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Subscribe to this list via RSS Blog posts tagged in career occultist
New Year, New You: An Experiment in Magical Radical Transformation

My muse and I have an on-going disagreement of sorts.  Well.  I do.  She is indifferent as usual to my thoughts and feelings.  She clomps into my bedroom, Manolos in hand, Aviation martinis from the Lambs Club and a burrito from Taco Morelos on her breath.

She (kicks the bed):  Hey.  Get up.
Me: What?  It’s bedtime and we’re not talking friends –
She: Whatever.  I have an idea.
Me: Your ideas are disorderly and often inconvenient.  I’m going back to bed.
She: No, you’re not.  I’m going to keep poking you in your brain pan until you listen.  Are you listening now?  Are you listening now?  Are you listening now?  Are you listening now?  Are you listening now?  Are you listening –
She: So it goes like this:
So, you’re supposed to be, like, magicians, occultists, witches in the woods and the kitchen and on the soccer field, right?  Workers of wonder.  Dream weavers.  People who get shit done.  Isn’t this the year to make your own luck?  You’re feeling especially awful with the nights that never end and run over by the holidaze. You can’t drink endless amounts joie forever before needing a meeting.  So now’s the f*cking time.  
Don’t wait until that stupid glitter ball drops and you’re already making drunk and/or sentimental mistakes, start now.  Start now when it’s hardest.  Start now when you feel so weighed down with emotions better left to glittery and not so glittery vampires and when you feel like you could sleep forever.  Now is the time you need to wake up.  Get up, get up!  Don’t miss this moment.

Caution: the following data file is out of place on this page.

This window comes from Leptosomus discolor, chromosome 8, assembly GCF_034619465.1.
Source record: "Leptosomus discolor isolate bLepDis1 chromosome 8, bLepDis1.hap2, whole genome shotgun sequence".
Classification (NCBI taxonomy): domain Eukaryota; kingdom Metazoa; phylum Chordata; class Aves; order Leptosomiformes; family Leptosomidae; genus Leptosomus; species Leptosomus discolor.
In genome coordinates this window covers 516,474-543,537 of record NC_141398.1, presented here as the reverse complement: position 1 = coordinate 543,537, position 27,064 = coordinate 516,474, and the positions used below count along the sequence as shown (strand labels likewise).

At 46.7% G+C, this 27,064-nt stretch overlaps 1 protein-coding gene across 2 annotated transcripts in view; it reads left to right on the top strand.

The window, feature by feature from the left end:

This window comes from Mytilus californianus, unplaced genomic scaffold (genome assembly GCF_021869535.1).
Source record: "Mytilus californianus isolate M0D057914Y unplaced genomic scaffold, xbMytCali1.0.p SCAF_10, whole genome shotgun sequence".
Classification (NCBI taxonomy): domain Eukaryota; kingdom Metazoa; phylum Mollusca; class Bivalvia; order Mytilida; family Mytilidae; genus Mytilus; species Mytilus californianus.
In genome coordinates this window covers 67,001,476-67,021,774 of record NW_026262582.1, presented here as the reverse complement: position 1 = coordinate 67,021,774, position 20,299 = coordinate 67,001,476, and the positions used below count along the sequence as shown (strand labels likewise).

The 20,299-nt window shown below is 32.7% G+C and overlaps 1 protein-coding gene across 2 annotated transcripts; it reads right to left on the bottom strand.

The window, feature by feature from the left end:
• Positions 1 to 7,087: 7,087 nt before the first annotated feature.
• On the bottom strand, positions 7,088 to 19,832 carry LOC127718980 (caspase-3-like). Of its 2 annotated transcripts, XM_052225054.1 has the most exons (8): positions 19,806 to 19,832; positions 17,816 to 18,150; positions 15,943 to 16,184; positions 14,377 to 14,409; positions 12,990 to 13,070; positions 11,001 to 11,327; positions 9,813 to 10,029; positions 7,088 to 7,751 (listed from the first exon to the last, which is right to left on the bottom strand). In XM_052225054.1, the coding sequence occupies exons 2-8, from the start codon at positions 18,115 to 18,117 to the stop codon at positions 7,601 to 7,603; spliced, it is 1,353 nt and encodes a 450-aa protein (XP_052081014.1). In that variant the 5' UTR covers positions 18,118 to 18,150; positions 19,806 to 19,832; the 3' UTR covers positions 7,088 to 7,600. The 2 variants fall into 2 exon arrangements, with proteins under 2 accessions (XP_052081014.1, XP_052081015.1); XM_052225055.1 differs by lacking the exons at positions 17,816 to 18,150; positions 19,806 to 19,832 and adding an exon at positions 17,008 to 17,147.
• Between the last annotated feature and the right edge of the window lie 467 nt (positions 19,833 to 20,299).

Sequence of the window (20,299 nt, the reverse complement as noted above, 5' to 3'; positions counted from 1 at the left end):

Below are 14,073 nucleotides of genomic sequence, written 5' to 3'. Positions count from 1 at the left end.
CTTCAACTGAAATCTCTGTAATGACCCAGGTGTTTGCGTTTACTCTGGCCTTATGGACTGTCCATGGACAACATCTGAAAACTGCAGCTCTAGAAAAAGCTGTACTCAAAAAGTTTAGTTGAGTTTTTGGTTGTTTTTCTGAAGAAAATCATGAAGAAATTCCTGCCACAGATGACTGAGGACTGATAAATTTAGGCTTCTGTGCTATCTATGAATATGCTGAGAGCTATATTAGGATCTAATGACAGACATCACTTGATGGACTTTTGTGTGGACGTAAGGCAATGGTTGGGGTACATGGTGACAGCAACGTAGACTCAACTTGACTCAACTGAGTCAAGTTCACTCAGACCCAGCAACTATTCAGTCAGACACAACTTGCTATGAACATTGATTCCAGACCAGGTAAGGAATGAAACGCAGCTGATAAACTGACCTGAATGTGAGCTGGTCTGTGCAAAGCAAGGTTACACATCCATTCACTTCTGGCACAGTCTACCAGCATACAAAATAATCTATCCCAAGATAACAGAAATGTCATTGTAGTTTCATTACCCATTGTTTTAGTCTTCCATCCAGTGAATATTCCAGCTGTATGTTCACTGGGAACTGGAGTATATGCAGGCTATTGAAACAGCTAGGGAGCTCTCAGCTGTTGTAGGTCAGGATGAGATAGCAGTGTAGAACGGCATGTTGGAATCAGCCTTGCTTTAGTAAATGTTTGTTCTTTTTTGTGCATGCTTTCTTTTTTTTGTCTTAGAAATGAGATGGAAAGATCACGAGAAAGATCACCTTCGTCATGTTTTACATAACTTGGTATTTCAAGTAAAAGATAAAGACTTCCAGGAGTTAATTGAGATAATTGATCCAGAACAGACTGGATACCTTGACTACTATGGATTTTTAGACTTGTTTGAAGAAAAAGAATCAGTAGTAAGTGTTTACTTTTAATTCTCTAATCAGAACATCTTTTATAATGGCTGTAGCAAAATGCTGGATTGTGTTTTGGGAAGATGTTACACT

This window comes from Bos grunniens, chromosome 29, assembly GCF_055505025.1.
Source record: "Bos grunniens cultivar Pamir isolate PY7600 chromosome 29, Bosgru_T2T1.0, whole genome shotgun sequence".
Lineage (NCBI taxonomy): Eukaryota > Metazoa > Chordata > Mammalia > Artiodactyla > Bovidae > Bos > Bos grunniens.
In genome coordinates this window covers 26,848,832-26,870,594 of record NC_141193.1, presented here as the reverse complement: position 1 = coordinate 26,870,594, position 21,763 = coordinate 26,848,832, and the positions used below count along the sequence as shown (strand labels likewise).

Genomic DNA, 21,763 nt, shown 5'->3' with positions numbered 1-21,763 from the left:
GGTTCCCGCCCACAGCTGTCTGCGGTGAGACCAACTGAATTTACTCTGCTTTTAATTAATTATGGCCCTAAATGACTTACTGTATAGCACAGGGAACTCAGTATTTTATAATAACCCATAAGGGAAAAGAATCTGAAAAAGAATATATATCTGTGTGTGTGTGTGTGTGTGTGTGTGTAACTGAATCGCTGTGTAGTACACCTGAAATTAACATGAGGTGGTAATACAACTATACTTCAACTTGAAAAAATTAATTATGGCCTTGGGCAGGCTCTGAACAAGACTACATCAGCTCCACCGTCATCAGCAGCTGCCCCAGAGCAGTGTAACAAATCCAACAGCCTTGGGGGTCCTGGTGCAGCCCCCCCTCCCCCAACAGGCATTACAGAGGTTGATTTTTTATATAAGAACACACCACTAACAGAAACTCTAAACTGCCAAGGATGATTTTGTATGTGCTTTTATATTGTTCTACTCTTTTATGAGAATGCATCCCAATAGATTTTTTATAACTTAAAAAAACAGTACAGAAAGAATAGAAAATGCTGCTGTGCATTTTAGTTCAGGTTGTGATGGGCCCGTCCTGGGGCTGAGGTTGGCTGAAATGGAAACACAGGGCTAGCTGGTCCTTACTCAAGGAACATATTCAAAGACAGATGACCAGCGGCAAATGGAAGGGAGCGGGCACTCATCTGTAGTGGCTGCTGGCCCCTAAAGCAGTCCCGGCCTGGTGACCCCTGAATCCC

Create magics great and small, mundane and mystical.  Find everything you’ve been looking for, mysteries revealed in every form of divination and song and when you f*ck it up, when you are too tired to try, bring each other up from bloodied knees to get back up smiling.  You are all made of the cosmos and you have stardust in your veins.  Do something about it.
Here is what you’ll do, Tiny Charge of Mine.  You’ll write prompts.  You’ll explore.  You’ll fall down.  Sometimes you’ll lay there awhile, finding things under rocks that you never wanted to know.  They’ll pull you back, using yarn, glue, cajoling and stern words.  You’ll keep sewing yourself into who you’ll want to be and you’ll tell them, sometimes too much, because that’s your way and what’s needed.  You’ll find how far you can really fly when you’ve made wings to carry you and be breathless from your accomplishments.  
Here is what they’ll do.  Form a community of tealight hearths and skyscraper high bonfires.  They’ll whisper their stories, spirials of success and failure.  You’ll learn from each other, make each other laugh, piss each other off.  You’ll get things done together and alone.  You’ll be afraid together, so knees up.    
Ready?  Let's go.
The entirety of my free New Year, New You: An Experiment in Magical Radical Self Transformation course can be found here, with a prompt for every week for 23 weeks.  I suggest doing them in order, starting at week 1 ("Making Way").  You can do the course in a self-guided manner, either privately journaling your process or publicly, whichever you prefer.  If you want me to see that you're doing it, link each prompt on your blog and I will get the pingback about your entry and I can find it and read about it.  
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I've never been a Witch in the woods.  The thing is, to be a proper Witch in the woods, villagers have to know where you live (no) or you need to do a lot of festivals which involves camping (no).